It’s been a long time coming, but justice has caught up with Charles Taylor, the former warlord and dictator of Liberia. Sentencing Taylor today to 50 years in prison, the presiding judge in the case at the International Criminal Court at The Hague said Taylor had been convicted of  “aiding and abetting, as well as planning, some of the most heinous and brutal crimes recorded in human history.”

This is a story we know all too well. Ten years ago this month, the Center for Investigative Reporting co-produced a documentary for the PBS series “FRONTLINE/World” called “Gunrunners,” an expose of Taylor’s reign of terror in neighboring Sierra Leone, where he and several international weapons dealers armed rebel groups in exchange for cash and diamonds.

This was the late 1990s war that gave rise to the term blood diamonds. The rebels backed by Taylor became notorious for hacking the faces and limbs of civilians, as well as rape, murder and kidnapping of young boys for use as child soldiers.

“Gunrunners” was produced and reported by CIR’s Rick Young and William “Rocky” Kistner and first aired in 2002, long before most of the world was aware of the illicit arms trade – and Taylor’s role in it.

Prosecutors in the case against Taylor screened the documentary, took notes and consulted producer Young. He recalls that they were especially interested in CIR’s revelations about illegal weapons flights into Sierra Leone, including photos that CIR obtained of one of Taylor’s security men unloading guns from a charter plane that was strangely emblazoned with a Seattle Supersonics logo. The official court judgment against Taylor cites these arms shipments, including a specific flight that CIR tracked through the West African country of Burkina Faso.

Taylor, who ruled Liberia from 1997 to 2003, was indicted for war crimes in 2003 and fled to Nigeria, where he was finally arrested in 2006 and taken to Sierra Leone to face trial. He was transferred to the International Criminal Court at The Hague, where legal proceedings dragged on until this year.

I personally remember the CIR “Gunrunners” documentary well because it was the lead story in the premiere episode of “FRONTLINE/World” in which I was the series editor and senior producer working with Rick and Rocky to help shape their reporting and footage into this riveting CIR television report.

As part of that broadcast, the “FRONTLINE/World” website featured an original, deeply reported “Gallery of International Arms Dealers.” The investigation was led by CIR co-founder Lowell Bergman, CIR reporter Julia Reynolds and Lowell’s investigative reporting class at UC Berkeley’s Graduate School of Journalism. One of the rogue gunrunners identified in the gallery, Jean Bernard Lasnaud, was promptly arrested by Interpol after fleeing the U.S., where he had been living quietly in Florida. Another rogue arms dealer, Viktor Bout, recently was convicted in a U.S. court and sentenced to 25 years in prison. The gallery also includes more information about Leonid Minin, the weapons dealer implicated in the illegal Liberian arms trafficking.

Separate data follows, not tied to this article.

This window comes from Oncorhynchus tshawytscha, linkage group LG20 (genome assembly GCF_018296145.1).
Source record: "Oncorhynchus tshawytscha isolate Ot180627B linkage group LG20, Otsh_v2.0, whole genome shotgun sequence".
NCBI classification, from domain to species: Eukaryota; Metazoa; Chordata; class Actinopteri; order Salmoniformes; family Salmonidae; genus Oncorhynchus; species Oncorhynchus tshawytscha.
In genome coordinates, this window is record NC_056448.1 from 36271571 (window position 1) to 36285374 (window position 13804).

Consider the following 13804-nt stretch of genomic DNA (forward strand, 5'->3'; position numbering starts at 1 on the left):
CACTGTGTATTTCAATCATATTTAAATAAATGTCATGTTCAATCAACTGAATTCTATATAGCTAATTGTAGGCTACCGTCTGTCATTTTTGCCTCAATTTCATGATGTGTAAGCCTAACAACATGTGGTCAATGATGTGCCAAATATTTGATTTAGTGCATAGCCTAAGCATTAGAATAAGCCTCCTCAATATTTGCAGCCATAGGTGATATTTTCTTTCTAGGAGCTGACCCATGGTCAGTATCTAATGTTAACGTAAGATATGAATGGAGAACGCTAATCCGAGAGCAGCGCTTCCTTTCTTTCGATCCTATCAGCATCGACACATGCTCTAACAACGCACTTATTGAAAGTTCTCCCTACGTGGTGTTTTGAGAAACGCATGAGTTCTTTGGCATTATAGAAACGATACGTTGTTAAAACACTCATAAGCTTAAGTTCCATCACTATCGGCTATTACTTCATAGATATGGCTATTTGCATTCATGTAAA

“FRONTLINE/World” stuck with the story of Charles Taylor. In her 2005 story “No More War,” producer Jessie Deeter reported on the disarming of rebel forces in Liberia. Her interview with Taylor’s former defense minister, Daniel Cheah – in which he confirmed that Taylor had shipped arms and ammunition to Sierra Leone’s rebels ­– became part of the evidence used to convict Taylor.

Ten years is a long time for the victims of Taylor’s rebel soldiers to wait for justice. But it has been rendered, and CIR can take some credit for exposing the atrocities that were committed and how a corrupt international network of arms traffickers fueled the fire of destruction in West Africa.

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Stephen Talbot is senior producer for video projects at The Center for Investigative Reporting, including stories for the PBS Newshour, Univision and KQED. He also oversees CIR's YouTube channel, The I Files. During a previous stint at CIR in the 1990s, Talbot wrote and produced a series of CIR documentaries for PBS Frontline, starting with "The Best Campaign Money Can Buy" and including investigations of General Motors, the gold mining industry, Rush Limbaugh, Newt Gingrich, the Washington press corps, and the influence of campaign money on judicial elections. All told, Talbot has written and produced more than 35 documentaries for PBS and won nearly every major broadcast journalism award, including Emmys, Peabodys, a DuPont, a George Polk, an Overseas Press Club Award, and a special Edgar Allan Poe Award for his biography of mystery writer Dashiell Hammett. From 2002 to 2008, he was the series editor of PBS Frontline/World, helping to launch and manage the TV program and website, commissioning and supervising over 100 broadcast and online videos, and producing his own reports from Lebanon and Syria. Talbot served as executive producer of Mimi Chakarova's expose of sex trafficking, "The Price of Sex" (2011) and two hour-long PBS specials, "Sound Tracks: Music Without Borders" (2010 and 2012). He began his television journalism career at KQED in San Francisco, where he was a staff reporter and producer for nine years and a PBS NewsHour correspondent. He has also taught television reporting and production at the UC Berkeley Graduate School of Journalism.